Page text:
By Brian Powell
Diana Gomez has spent a lifetime living in—and a career serving—Yuma County.
Gomez, a Flinn-Brown Civic Leadership Academy Fellow, was born and raised in Yuma and has worked for the county’s public health district for 22 years, including the last seven as chief health officer.
As chief health officer and director of public health for Yuma County, Gomez oversees efforts to prevent epidemics and the spread of communicable diseases, advocate health policies, enforce public health law, and protect against environmental hazards.
She works with the Yuma County Board of Supervisors and across the border with public health officials from Sonora, Mexico, while also serving on regional, state, national, and binational committees, councils, and workgroups.
“It’s such an incredible privilege to serve my community. These are my neighbors, parents, friends, and I have a sense of pride and responsibility to do right; you would anyhow, but it’s very personal, because I grew up here,” Gomez said.
Yuma County sits in the southwestern corner of the state and includes a border with Mexico, the Marine Corps Air Station Yuma and U.S. Army Yuma Proving Ground, the Fort Yuma-Quechan and Cocopah tribal nations, plus an annual influx of winter visitors and migrant farmworkers. The year-round population is about 200,000, but increases by about 90,000 in the winter, according to the county. Yuma County is also known as the “Winter Vegetable Capital of the World” and has earned the distinction of being the “Sunniest Place on Earth” according to the World Meteorological Society.
Gomez represents the diverse Yuma County population on multiple state committees and national work groups, including the Arizona Local Health Officers Association, whose goal is to strengthen the public health infrastructure across Arizona to protect and improve the health of communities across the state.
Gomez serves as co-president of the Binational Health and Environment Council, which works on prevention efforts and other health activities along the U.S.-Mexico border. The binational cooperation includes surveillance and health promotion campaigns aimed at preventing and mitigating mosquito borne illness, and the treatment and identification of communicable diseases and chronic health conditions. For instance, the Yuma County Health District and Secretaria de Salud of Sonora, Mexico, partnered on a project to have blood-pressure stations on both sides of the border to emphasize the importance of cardiovascular health.
Gomez says she values the working relationship with the Secretaria de Salud of Sonora and acknowledges that their collaborative efforts are critical to ensuring the health and wellness of citizens on both sides of the border community.
The University of Arizona graduate serves as an appointee by Gov. Doug Ducey to Arizona’s South Regional Advisory Council for Homeland Security, which includes Yuma, Pima, Santa Cruz, and Cochise counties. The council, which includes first responders, law enforcement, elected officials, and public health experts, prioritizes Homeland Security projects for the border region and makes recommendations for federal funding.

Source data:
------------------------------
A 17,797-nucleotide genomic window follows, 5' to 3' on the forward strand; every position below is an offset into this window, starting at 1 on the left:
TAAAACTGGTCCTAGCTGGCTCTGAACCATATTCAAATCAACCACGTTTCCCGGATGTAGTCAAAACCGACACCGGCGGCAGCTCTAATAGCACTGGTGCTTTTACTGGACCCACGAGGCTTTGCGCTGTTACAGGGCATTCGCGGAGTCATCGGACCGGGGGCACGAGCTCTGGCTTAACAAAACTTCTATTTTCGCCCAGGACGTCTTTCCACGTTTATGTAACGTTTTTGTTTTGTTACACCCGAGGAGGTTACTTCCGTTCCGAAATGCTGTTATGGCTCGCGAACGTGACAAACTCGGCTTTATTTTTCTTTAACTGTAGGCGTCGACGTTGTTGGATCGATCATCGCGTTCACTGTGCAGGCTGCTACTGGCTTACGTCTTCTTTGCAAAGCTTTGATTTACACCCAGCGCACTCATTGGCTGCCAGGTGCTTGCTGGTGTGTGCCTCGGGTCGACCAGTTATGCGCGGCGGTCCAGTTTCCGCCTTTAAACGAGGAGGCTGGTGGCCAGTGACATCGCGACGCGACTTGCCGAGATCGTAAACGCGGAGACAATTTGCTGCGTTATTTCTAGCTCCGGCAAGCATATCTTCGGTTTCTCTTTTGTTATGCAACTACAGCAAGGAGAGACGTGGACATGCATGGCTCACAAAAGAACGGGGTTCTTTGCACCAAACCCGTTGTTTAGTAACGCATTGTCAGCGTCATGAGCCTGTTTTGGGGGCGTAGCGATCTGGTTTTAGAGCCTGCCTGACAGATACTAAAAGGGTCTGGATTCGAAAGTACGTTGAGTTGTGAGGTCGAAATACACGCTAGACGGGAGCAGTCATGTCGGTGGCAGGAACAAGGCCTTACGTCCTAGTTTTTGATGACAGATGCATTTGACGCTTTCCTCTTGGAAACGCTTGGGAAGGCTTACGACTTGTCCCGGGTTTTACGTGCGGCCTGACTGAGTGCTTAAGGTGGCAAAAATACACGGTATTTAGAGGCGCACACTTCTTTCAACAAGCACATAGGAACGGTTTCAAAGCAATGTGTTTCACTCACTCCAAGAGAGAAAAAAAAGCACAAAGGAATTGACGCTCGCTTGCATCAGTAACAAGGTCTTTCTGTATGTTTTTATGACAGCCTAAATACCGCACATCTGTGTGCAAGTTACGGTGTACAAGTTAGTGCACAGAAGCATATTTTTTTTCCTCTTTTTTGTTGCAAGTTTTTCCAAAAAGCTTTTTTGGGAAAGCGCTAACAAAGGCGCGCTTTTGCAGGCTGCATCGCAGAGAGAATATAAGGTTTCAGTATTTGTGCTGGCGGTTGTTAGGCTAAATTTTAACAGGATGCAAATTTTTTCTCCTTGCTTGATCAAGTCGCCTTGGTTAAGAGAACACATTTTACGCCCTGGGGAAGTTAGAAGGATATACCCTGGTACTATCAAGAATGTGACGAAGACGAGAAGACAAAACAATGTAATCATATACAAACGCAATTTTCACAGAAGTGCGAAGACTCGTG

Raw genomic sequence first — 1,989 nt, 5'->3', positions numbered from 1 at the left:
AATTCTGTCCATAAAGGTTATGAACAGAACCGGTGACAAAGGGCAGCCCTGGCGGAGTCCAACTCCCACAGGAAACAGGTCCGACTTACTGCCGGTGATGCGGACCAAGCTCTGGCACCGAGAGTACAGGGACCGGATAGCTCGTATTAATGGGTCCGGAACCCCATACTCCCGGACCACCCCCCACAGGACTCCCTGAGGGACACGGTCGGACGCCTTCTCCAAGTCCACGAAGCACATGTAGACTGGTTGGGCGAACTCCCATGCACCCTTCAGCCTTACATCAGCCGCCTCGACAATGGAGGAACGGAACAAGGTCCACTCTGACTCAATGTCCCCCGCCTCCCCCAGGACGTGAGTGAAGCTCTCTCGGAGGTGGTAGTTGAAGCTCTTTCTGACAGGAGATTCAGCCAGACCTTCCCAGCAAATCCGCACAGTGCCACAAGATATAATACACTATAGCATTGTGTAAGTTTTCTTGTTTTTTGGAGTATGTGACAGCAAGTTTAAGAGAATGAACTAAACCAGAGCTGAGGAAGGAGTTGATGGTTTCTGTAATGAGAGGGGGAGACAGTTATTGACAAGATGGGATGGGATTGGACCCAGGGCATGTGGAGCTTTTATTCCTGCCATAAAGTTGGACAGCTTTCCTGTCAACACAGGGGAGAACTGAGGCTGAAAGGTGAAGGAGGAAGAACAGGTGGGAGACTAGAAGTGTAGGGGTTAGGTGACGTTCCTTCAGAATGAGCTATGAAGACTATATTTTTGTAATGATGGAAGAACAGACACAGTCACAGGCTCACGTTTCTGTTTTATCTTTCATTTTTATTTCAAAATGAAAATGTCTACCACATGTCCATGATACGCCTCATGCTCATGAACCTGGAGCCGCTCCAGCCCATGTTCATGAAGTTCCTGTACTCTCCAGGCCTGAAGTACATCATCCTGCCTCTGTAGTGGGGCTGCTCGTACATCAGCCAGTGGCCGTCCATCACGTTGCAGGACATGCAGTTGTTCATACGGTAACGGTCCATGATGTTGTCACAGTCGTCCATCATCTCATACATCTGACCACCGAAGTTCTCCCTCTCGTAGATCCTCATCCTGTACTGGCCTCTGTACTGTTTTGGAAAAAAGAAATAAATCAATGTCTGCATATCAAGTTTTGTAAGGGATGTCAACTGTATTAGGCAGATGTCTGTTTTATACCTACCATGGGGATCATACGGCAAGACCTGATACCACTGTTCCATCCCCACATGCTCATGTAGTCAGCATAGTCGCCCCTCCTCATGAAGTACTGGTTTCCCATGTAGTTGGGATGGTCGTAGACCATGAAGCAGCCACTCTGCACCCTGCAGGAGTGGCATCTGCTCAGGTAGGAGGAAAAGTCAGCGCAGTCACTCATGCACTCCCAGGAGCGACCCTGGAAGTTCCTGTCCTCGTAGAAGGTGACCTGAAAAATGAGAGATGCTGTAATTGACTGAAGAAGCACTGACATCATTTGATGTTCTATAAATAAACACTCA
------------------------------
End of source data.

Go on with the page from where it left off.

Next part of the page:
Gomez is also involved in efforts to attract more clinical professionals to Yuma County—where there is a physician shortage greater than in the state’s urban areas—as well as develop more locally.
Gomez is one of five Flinn-Brown Fellows from Yuma County, among them a mayor and county supervisor, two county employees, and the director of a UArizona agriculture center.
“It was one of the best decisions I made. It was an incredible experience to talk with other people across the state, not only to learn different perspectives but to see how much we have in common,” says Gomez, who was encouraged to apply for the Flinn-Brown Academy by a Yuma County colleague.
Gomez said her Flinn-Brown cohort discussed topics ranging from the state’s opioid epidemic to early-childhood education to transportation. The seemingly disparate issues, however, can all have an impact on public health and were relevant to her work in Yuma County, she says.
“Seeing how all those issues relate was a big ‘a-ha’ moment
because you can be so siloed,” Gomez says.
The program has inspired Gomez to remain active at both the state, national, and binational level. She also has not ruled out a run for public office one day.
About four times a year, the five Flinn-Brown Fellows from the Yuma area meet for lunch. The Yuma group is part of the larger Flinn-Brown Network, which features more than 350 Fellows statewide from differing perspectives and walks of life—with more than 90 percent living in Arizona.
Gomez said because of distance it is difficult to attend most Flinn-Brown Network functions, such as a Tucson happy-hour gathering for southern Arizona Fellows, or continuing civic-education opportunities offered at the Flinn Foundation in Phoenix. Yet, beyond the Yuma gatherings, Gomez feels a strong connection to the Flinn-Brown Network.
“I feel really comfortable picking up the phone or sending out a message to any of my colleagues that I’ve met through Flinn-Brown,” she says.
An introductory program, CivEx, or the Arizona Civic Exchange, features four half-day discussions about state issues for those interested in becoming more involved in civic life, including potential candidates. The next CivEx series will be held in January and February. The registration period will open in early December.
Learn more about Flinn-Brown and the Arizona Center for Civic Leadership at www.azcivicleadership.org.